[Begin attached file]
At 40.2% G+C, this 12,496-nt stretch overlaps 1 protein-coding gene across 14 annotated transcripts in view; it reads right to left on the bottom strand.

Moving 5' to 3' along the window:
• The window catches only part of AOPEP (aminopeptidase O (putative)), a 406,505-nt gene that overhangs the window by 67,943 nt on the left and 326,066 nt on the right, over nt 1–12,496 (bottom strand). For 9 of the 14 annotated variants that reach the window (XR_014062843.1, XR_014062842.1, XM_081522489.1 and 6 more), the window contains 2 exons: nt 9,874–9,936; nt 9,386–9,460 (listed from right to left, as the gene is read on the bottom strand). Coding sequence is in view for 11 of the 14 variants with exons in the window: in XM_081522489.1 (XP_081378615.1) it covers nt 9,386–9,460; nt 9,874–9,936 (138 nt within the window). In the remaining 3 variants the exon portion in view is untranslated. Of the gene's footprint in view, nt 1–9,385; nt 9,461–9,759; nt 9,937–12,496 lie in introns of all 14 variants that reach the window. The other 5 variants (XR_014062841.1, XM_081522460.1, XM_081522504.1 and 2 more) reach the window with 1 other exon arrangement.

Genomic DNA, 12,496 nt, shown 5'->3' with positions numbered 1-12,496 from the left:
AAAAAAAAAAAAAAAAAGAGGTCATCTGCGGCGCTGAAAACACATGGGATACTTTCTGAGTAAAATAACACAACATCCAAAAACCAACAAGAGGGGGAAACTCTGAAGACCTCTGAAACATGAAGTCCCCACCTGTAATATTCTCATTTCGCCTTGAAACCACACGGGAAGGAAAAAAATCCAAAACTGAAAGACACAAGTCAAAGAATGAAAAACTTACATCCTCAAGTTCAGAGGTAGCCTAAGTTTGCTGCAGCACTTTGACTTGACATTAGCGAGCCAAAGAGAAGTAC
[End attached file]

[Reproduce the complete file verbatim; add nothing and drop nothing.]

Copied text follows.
At 40.2% G+C, this 12,496-nt stretch overlaps 1 protein-coding gene across 14 annotated transcripts in view; it reads right to left on the bottom strand.

Moving 5' to 3' along the window:
• The window catches only part of AOPEP (aminopeptidase O (putative)), a 406,505-nt gene that overhangs the window by 67,943 nt on the left and 326,066 nt on the right, over nt 1–12,496 (bottom strand). For 9 of the 14 annotated variants that reach the window (XR_014062843.1, XR_014062842.1, XM_081522489.1 and 6 more), the window contains 2 exons: nt 9,874–9,936; nt 9,386–9,460 (listed from right to left, as the gene is read on the bottom strand). Coding sequence is in view for 11 of the 14 variants with exons in the window: in XM_081522489.1 (XP_081378615.1) it covers nt 9,386–9,460; nt 9,874–9,936 (138 nt within the window). In the remaining 3 variants the exon portion in view is untranslated. Of the gene's footprint in view, nt 1–9,385; nt 9,461–9,759; nt 9,937–12,496 lie in introns of all 14 variants that reach the window. The other 5 variants (XR_014062841.1, XM_081522460.1, XM_081522504.1 and 2 more) reach the window with 1 other exon arrangement.

Genomic DNA, 12,496 nt, shown 5'->3' with positions numbered 1-12,496 from the left:
AAAAAAAAAAAAAAAAAGAGGTCATCTGCGGCGCTGAAAACACATGGGATACTTTCTGAGTAAAATAACACAACATCCAAAAACCAACAAGAGGGGGAAACTCTGAAGACCTCTGAAACATGAAGTCCCCACCTGTAATATTCTCATTTCGCCTTGAAACCACACGGGAAGGAAAAAAATCCAAAACTGAAAGACACAAGTCAAAGAATGAAAAACTTACATCCTCAAGTTCAGAGGTAGCCTAAGTTTGCTGCAGCACTTTGACTTGACATTAGCGAGCCAAAGAGAAGTAC